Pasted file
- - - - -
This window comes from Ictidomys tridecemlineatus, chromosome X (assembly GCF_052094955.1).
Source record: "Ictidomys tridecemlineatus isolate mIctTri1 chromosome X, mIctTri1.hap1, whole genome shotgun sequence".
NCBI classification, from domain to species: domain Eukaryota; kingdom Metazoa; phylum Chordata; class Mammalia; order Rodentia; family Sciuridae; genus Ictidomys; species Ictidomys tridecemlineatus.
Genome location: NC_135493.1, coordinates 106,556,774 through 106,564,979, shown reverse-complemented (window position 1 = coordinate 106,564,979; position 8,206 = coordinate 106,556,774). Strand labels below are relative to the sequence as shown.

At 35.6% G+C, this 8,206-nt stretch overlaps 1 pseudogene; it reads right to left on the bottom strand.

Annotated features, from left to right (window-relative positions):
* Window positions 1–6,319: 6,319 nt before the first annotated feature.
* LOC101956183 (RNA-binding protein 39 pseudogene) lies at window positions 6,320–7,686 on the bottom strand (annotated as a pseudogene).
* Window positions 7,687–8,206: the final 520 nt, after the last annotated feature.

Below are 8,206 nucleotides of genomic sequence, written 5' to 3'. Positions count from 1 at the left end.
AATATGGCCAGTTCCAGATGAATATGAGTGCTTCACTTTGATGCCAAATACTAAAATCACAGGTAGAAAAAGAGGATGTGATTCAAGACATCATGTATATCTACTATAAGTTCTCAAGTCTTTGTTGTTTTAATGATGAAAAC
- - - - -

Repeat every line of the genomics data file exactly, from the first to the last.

This window comes from Ictidomys tridecemlineatus, chromosome X (assembly GCF_052094955.1).
Source record: "Ictidomys tridecemlineatus isolate mIctTri1 chromosome X, mIctTri1.hap1, whole genome shotgun sequence".
NCBI classification, from domain to species: domain Eukaryota; kingdom Metazoa; phylum Chordata; class Mammalia; order Rodentia; family Sciuridae; genus Ictidomys; species Ictidomys tridecemlineatus.
Genome location: NC_135493.1, coordinates 106,556,774 through 106,564,979, shown reverse-complemented (window position 1 = coordinate 106,564,979; position 8,206 = coordinate 106,556,774). Strand labels below are relative to the sequence as shown.

At 35.6% G+C, this 8,206-nt stretch overlaps 1 pseudogene; it reads right to left on the bottom strand.

Annotated features, from left to right (window-relative positions):
* Window positions 1–6,319: 6,319 nt before the first annotated feature.
* LOC101956183 (RNA-binding protein 39 pseudogene) lies at window positions 6,320–7,686 on the bottom strand (annotated as a pseudogene).
* Window positions 7,687–8,206: the final 520 nt, after the last annotated feature.

Below are 8,206 nucleotides of genomic sequence, written 5' to 3'. Positions count from 1 at the left end.
AATATGGCCAGTTCCAGATGAATATGAGTGCTTCACTTTGATGCCAAATACTAAAATCACAGGTAGAAAAAGAGGATGTGATTCAAGACATCATGTATATCTACTATAAGTTCTCAAGTCTTTGTTGTTTTAATGATGAAAAC